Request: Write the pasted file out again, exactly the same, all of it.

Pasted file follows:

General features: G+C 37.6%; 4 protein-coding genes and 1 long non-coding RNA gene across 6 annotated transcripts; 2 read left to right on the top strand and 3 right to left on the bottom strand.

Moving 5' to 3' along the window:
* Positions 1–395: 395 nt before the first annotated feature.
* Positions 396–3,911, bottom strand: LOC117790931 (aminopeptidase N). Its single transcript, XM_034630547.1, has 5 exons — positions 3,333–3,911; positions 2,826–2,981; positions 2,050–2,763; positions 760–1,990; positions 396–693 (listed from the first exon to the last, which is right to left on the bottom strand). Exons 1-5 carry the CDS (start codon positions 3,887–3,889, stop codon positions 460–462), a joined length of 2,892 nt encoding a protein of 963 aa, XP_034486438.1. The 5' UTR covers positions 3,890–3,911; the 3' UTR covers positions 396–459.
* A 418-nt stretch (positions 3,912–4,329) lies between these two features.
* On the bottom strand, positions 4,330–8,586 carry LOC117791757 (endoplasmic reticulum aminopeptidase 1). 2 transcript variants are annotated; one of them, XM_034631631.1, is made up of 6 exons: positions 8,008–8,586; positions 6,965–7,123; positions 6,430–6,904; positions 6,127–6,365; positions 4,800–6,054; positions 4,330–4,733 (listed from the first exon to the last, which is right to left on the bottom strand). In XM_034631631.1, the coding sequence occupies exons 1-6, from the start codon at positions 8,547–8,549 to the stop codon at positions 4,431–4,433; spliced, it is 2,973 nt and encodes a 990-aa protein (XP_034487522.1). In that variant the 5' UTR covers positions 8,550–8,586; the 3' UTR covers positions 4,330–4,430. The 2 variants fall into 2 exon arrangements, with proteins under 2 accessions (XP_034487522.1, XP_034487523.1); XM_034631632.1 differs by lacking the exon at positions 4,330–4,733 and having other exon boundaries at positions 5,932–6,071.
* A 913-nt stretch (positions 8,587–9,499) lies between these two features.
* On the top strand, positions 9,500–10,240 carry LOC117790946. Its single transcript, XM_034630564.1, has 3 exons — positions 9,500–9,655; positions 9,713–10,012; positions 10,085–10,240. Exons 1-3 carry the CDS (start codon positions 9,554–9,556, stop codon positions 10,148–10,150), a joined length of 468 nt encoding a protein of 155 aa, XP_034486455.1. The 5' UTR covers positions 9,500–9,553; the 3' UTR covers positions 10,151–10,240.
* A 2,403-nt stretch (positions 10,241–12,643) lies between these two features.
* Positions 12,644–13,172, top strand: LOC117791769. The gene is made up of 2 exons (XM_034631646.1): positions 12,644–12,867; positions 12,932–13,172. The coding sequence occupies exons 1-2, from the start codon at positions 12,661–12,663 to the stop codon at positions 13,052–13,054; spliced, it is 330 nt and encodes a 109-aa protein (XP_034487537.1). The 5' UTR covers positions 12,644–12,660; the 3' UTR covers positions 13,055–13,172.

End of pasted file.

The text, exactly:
General features: G+C 37.6%; 4 protein-coding genes and 1 long non-coding RNA gene across 6 annotated transcripts; 2 read left to right on the top strand and 3 right to left on the bottom strand.

Moving 5' to 3' along the window:
* Positions 1–395: 395 nt before the first annotated feature.
* Positions 396–3,911, bottom strand: LOC117790931 (aminopeptidase N). Its single transcript, XM_034630547.1, has 5 exons — positions 3,333–3,911; positions 2,826–2,981; positions 2,050–2,763; positions 760–1,990; positions 396–693 (listed from the first exon to the last, which is right to left on the bottom strand). Exons 1-5 carry the CDS (start codon positions 3,887–3,889, stop codon positions 460–462), a joined length of 2,892 nt encoding a protein of 963 aa, XP_034486438.1. The 5' UTR covers positions 3,890–3,911; the 3' UTR covers positions 396–459.
* A 418-nt stretch (positions 3,912–4,329) lies between these two features.
* On the bottom strand, positions 4,330–8,586 carry LOC117791757 (endoplasmic reticulum aminopeptidase 1). 2 transcript variants are annotated; one of them, XM_034631631.1, is made up of 6 exons: positions 8,008–8,586; positions 6,965–7,123; positions 6,430–6,904; positions 6,127–6,365; positions 4,800–6,054; positions 4,330–4,733 (listed from the first exon to the last, which is right to left on the bottom strand). In XM_034631631.1, the coding sequence occupies exons 1-6, from the start codon at positions 8,547–8,549 to the stop codon at positions 4,431–4,433; spliced, it is 2,973 nt and encodes a 990-aa protein (XP_034487522.1). In that variant the 5' UTR covers positions 8,550–8,586; the 3' UTR covers positions 4,330–4,430. The 2 variants fall into 2 exon arrangements, with proteins under 2 accessions (XP_034487522.1, XP_034487523.1); XM_034631632.1 differs by lacking the exon at positions 4,330–4,733 and having other exon boundaries at positions 5,932–6,071.
* A 913-nt stretch (positions 8,587–9,499) lies between these two features.
* On the top strand, positions 9,500–10,240 carry LOC117790946. Its single transcript, XM_034630564.1, has 3 exons — positions 9,500–9,655; positions 9,713–10,012; positions 10,085–10,240. Exons 1-3 carry the CDS (start codon positions 9,554–9,556, stop codon positions 10,148–10,150), a joined length of 468 nt encoding a protein of 155 aa, XP_034486455.1. The 5' UTR covers positions 9,500–9,553; the 3' UTR covers positions 10,151–10,240.
* A 2,403-nt stretch (positions 10,241–12,643) lies between these two features.
* Positions 12,644–13,172, top strand: LOC117791769. The gene is made up of 2 exons (XM_034631646.1): positions 12,644–12,867; positions 12,932–13,172. The coding sequence occupies exons 1-2, from the start codon at positions 12,661–12,663 to the stop codon at positions 13,052–13,054; spliced, it is 330 nt and encodes a 109-aa protein (XP_034487537.1). The 5' UTR covers positions 12,644–12,660; the 3' UTR covers positions 13,055–13,172.